Take the 2-minute tour ×
Stack Overflow is a question and answer site for professional and enthusiast programmers. It's 100% free, no registration required.

So, just for fun, I've been playing with a CountedList type in Haskell, using Peano numbers and smart constructors.

Type-safe head and tail just seem really cool to me.

And I think I've reached the limit of what I know how to do

{-# LANGUAGE EmptyDataDecls #-}
module CountedList (
  Zero, Succ, CountedList,
  toList, ofList, 
  empty, cons, uncons, 
  head, tail, 
  fmap, map, foldl, foldr, filter
) where

import qualified List (foldr, foldl, filter)
import Prelude hiding (map, head, foldl, foldr, tail, filter)

data Zero
data Succ n
data CountedList n a = CL [a]

toList :: CountedList n a -> [a]
toList (CL as) = as

ofList :: [a] -> CountedList n a
ofList [] = empty
ofList (a:as) = cons a $ ofList as

empty :: CountedList Zero a
empty = CL []

cons :: a -> CountedList n a -> CountedList (Succ n) a
cons a = CL . (a:) . toList

uncons :: CountedList (Succ n) a -> (a, CountedList n a)
uncons (CL (a:as)) = (a, CL as)

head :: CountedList (Succ n) a -> a
head = fst . uncons

tail :: CountedList (Succ n) a -> CountedList n a
tail = snd . uncons

instance Functor (CountedList n) where
  fmap f = CL . fmap f . toList

map :: (a -> b) -> CountedList n a -> CountedList n b
map = fmap

foldl :: (a -> b -> a) -> a -> CountedList n b -> a
foldl f a = List.foldl f a . toList

foldr :: (a -> b -> b) -> b -> CountedList n a -> b
foldr f b = List.foldr f b . toList

filter :: (a -> Bool) -> CountedList n a -> CountedList m a
filter p = ofList . List.filter p . toList

(sorry for any transcription errors - the machine I originally wrote this on w/ my Haskell compiler is currently down).

Most of what I've done compiles w/o an issue, but I run into issues with ofList and filter. I think I understand why - when I say ofList :: [a] -> CountedList n a, I'm saying ofList :: forall n . [a] -> CountedList n a - that the list created can be of any desired count type. What I want to write is the equivalent of the pseudo type ofList :: exists n . [a] -> CountedList n a, but I don't know how.

Is there a workaround that would let me write ofList and filter functions like I'm imagining, or have I reached the limit of what I can do with this? I have a sense that there's some trick with existential types that I'm missing.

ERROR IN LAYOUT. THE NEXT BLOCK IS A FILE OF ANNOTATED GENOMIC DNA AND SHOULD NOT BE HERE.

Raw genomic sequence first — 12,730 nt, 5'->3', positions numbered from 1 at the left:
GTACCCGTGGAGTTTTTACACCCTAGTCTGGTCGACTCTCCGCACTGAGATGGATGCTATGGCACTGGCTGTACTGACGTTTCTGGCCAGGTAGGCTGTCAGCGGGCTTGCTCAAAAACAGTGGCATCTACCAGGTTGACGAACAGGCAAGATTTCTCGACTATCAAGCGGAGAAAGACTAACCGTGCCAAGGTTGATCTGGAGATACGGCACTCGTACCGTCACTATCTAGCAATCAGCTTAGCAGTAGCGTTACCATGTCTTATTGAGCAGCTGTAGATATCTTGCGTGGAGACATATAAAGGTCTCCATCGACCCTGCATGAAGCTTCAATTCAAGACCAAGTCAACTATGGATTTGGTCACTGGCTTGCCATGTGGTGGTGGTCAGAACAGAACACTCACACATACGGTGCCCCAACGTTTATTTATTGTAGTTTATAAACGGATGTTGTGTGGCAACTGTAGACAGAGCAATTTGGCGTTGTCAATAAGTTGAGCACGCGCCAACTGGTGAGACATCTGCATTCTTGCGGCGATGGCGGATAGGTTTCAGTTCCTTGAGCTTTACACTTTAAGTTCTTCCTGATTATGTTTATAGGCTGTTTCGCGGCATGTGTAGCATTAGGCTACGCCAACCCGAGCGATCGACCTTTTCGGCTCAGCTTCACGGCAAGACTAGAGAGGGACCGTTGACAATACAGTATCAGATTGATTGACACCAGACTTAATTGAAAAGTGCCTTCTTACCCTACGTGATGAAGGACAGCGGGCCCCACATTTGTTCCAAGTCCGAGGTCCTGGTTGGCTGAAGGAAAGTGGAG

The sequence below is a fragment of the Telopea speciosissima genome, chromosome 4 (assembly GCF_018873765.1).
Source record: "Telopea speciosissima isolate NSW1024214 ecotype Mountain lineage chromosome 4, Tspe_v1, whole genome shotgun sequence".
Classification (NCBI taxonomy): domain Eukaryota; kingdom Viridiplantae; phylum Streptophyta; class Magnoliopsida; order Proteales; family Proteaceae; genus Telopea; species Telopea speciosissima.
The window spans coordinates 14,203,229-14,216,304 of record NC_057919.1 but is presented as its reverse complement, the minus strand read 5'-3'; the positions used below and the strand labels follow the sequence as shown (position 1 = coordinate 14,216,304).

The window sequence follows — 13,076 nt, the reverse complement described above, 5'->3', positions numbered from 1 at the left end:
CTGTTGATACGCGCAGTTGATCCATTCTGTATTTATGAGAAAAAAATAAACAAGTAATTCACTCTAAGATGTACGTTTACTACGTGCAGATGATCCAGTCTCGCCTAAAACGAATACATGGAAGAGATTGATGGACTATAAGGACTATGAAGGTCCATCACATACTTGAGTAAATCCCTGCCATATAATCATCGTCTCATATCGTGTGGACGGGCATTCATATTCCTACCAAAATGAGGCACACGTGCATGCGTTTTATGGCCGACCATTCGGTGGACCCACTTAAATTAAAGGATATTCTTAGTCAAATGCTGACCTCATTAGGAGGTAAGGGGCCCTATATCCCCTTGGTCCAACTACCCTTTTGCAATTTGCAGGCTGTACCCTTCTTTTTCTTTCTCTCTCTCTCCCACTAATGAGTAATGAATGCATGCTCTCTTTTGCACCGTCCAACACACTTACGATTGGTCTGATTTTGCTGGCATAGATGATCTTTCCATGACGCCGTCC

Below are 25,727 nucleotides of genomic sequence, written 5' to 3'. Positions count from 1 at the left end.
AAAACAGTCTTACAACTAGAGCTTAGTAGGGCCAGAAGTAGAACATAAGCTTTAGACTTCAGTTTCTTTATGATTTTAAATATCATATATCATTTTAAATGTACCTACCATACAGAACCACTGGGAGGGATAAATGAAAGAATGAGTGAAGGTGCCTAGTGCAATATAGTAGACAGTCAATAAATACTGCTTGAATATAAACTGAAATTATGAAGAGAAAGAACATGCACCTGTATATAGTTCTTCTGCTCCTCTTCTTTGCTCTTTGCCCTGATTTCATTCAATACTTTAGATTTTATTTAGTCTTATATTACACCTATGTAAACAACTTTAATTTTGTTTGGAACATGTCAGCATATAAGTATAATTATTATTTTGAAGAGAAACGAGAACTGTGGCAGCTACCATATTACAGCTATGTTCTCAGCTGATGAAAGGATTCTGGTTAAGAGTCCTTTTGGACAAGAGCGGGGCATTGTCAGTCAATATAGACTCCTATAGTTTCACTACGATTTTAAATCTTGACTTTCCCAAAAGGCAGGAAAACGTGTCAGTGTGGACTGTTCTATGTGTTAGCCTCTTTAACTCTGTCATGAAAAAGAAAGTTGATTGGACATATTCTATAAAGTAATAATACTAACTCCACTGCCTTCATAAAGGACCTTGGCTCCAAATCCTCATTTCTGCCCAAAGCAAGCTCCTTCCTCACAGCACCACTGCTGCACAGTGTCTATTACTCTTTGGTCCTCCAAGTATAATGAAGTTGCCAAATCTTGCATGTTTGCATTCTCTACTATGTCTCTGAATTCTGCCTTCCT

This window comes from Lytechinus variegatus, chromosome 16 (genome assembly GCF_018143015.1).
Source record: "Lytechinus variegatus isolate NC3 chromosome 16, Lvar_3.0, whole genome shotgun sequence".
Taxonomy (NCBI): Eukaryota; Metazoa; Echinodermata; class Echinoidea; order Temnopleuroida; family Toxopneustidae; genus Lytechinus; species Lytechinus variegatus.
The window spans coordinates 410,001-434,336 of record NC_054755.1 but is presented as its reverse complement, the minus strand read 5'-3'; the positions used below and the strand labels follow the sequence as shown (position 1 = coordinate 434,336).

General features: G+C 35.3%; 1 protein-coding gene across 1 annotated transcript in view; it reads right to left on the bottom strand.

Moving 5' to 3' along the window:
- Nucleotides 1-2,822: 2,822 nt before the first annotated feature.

share|improve this question
2  
I have no idea why someone would downvote this question. I upvoted for balance. –  Pascal Cuoq Jan 14 '10 at 16:00
    
Looks like someone clicked the downvote by mistake and fixed it: there's no downvote currently. –  jk. Jan 14 '10 at 16:02
1  
Indeed, I clicked the wrong button on my phone and then lost the network connection. I hope Stack Overflow will get a mobile stylesheet (with some bigger arrows) in the near future :-) –  Tom Lokhorst Jan 14 '10 at 16:12

2 Answers 2

up vote 9 down vote accepted

You can't write

ofList :: [a] -> (exists n. CountedList n a)  -- wrong

but you can write

withCountedList :: [a] -> (forall n. CountedList n a -> b) -> b

and pass it a function which represents what you would have done with the result of ofList, as long as its type is independent of the length of the list.

By the way, you can ensure the invariant that the type of a list corresponds to its length in the type system, and not rely on smart constructors:

{-# LANGUAGE GADTs #-}

data CountedList n a where
    Empty :: CountedList Zero a
    Cons :: a -> CountedList n a -> CountedList (Succ n) a
share|improve this answer
1  
Thanks for pointing me towards GADTs, that's very helpful. –  rampion Jan 14 '10 at 20:48

You can't define ofList or filter this way because they are confounding type-level checks with run-time values. In particular, in the type of the result, CountedList n a, the type n must be determined at compile time. The implied desire is that n should be commensurate with the length of the list that is the first argument. But that clearly can't be known until run-time.

Now, it might be possible to define a typeclass, say Counted, and then (with the appropriate Haskell extension), define these like:

ofList :: [a] -> (forall n. (CountedListable CountedList n) => CountedList n a)

But you'd have a hard time doing anything with such a result, since the only operations that CountedListable could support would be extracting the count. You couldn't, say get the head of such a value because head couldn't be defined for all instances of CountedListable

share|improve this answer

Your Answer

 
discard

By posting your answer, you agree to the privacy policy and terms of service.

Not the answer you're looking for? Browse other questions tagged or ask your own question.